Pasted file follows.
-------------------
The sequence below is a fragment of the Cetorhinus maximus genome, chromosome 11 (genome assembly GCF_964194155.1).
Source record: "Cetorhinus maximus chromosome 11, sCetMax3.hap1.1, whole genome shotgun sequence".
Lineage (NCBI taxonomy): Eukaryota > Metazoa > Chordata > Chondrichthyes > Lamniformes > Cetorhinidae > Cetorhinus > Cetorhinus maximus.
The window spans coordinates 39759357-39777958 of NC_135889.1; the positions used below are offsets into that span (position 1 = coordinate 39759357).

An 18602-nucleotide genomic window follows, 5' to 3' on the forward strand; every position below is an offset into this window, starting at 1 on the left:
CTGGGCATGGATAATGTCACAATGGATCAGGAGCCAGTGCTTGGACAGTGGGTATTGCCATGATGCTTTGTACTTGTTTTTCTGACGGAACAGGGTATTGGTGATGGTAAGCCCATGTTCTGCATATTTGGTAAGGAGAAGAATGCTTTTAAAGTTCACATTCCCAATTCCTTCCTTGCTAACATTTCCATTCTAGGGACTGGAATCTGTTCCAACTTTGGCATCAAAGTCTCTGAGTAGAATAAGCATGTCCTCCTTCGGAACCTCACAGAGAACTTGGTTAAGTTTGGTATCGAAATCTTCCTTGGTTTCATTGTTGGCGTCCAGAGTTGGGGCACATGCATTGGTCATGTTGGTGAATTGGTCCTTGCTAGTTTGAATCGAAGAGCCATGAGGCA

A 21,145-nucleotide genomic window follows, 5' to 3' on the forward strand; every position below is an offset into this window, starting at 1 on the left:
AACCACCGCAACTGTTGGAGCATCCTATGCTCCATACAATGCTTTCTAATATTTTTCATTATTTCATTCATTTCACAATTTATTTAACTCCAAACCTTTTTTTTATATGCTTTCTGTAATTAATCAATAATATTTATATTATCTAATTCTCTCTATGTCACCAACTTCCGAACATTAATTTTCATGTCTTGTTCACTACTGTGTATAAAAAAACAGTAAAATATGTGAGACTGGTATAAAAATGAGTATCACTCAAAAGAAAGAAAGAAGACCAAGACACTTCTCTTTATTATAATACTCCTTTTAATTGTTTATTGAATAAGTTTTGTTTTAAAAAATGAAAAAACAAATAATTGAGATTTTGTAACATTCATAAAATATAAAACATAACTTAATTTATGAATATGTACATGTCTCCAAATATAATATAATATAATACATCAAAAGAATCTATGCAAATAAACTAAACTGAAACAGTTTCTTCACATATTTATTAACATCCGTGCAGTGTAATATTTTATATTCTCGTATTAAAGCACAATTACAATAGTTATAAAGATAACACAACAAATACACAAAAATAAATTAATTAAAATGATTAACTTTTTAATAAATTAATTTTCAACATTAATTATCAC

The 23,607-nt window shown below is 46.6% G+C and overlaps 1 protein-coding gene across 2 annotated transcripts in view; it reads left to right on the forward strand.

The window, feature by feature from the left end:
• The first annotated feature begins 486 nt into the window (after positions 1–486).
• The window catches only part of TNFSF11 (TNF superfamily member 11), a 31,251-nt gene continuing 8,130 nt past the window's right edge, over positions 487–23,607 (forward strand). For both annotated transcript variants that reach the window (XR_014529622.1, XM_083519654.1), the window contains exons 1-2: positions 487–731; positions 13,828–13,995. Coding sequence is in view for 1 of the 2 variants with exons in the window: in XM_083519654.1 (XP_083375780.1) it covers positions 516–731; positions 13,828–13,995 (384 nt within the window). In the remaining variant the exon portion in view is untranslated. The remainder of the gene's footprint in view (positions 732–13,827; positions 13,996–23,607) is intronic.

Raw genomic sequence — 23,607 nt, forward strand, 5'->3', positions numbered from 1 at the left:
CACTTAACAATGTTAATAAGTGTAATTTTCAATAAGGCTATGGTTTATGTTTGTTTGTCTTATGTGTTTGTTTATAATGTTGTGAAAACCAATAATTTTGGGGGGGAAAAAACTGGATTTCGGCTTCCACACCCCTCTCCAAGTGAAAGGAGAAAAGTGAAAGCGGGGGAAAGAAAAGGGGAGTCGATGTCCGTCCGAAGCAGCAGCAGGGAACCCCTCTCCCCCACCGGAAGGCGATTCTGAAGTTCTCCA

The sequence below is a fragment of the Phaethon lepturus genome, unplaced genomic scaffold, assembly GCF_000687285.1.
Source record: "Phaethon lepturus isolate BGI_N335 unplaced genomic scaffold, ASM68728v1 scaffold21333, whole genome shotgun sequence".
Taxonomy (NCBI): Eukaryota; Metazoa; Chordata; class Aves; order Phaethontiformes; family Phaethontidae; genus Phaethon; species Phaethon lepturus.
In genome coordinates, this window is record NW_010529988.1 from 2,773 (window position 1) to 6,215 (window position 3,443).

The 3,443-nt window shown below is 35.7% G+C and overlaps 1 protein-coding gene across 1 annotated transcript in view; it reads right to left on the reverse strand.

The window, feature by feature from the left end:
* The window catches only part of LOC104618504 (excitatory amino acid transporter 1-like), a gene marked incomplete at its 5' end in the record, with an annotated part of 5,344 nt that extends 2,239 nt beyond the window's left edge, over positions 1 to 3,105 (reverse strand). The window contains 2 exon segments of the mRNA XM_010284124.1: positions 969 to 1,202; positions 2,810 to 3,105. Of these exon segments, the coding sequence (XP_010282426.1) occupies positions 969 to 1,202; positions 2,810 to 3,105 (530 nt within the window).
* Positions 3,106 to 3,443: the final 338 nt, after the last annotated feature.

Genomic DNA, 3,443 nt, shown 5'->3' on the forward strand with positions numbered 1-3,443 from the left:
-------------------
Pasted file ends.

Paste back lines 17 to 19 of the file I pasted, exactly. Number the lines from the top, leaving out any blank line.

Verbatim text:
Taxonomy (NCBI): Eukaryota; Metazoa; Chordata; class Aves; order Phaethontiformes; family Phaethontidae; genus Phaethon; species Phaethon lepturus.
In genome coordinates, this window is record NW_010529988.1 from 2,773 (window position 1) to 6,215 (window position 3,443).

The 3,443-nt window shown below is 35.7% G+C and overlaps 1 protein-coding gene across 1 annotated transcript in view; it reads right to left on the reverse strand.